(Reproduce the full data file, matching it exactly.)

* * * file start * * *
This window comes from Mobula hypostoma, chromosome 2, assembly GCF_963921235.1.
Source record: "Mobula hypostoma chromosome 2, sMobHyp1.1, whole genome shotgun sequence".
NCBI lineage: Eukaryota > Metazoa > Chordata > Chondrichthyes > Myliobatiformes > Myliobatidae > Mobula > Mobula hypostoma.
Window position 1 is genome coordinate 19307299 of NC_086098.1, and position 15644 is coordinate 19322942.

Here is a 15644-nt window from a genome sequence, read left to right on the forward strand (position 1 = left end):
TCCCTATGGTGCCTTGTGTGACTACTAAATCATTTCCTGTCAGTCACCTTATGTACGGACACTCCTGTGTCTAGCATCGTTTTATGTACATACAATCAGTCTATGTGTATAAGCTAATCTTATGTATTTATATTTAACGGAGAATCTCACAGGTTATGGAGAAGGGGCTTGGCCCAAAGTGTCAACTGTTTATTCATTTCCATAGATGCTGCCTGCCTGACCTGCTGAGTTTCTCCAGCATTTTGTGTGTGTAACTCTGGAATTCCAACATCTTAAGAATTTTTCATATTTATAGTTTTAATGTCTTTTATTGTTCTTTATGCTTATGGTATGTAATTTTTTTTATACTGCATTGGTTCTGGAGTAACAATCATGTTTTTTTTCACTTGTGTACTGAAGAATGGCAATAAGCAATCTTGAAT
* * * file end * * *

This window comes from Mobula hypostoma, chromosome 2, assembly GCF_963921235.1.
Source record: "Mobula hypostoma chromosome 2, sMobHyp1.1, whole genome shotgun sequence".
NCBI lineage: Eukaryota > Metazoa > Chordata > Chondrichthyes > Myliobatiformes > Myliobatidae > Mobula > Mobula hypostoma.
Window position 1 is genome coordinate 19307299 of NC_086098.1, and position 15644 is coordinate 19322942.

Here is a 15644-nt window from a genome sequence, read left to right on the forward strand (position 1 = left end):
TCCCTATGGTGCCTTGTGTGACTACTAAATCATTTCCTGTCAGTCACCTTATGTACGGACACTCCTGTGTCTAGCATCGTTTTATGTACATACAATCAGTCTATGTGTATAAGCTAATCTTATGTATTTATATTTAACGGAGAATCTCACAGGTTATGGAGAAGGGGCTTGGCCCAAAGTGTCAACTGTTTATTCATTTCCATAGATGCTGCCTGCCTGACCTGCTGAGTTTCTCCAGCATTTTGTGTGTGTAACTCTGGAATTCCAACATCTTAAGAATTTTTCATATTTATAGTTTTAATGTCTTTTATTGTTCTTTATGCTTATGGTATGTAATTTTTTTTATACTGCATTGGTTCTGGAGTAACAATCATGTTTTTTTTCACTTGTGTACTGAAGAATGGCAATAAGCAATCTTGAAT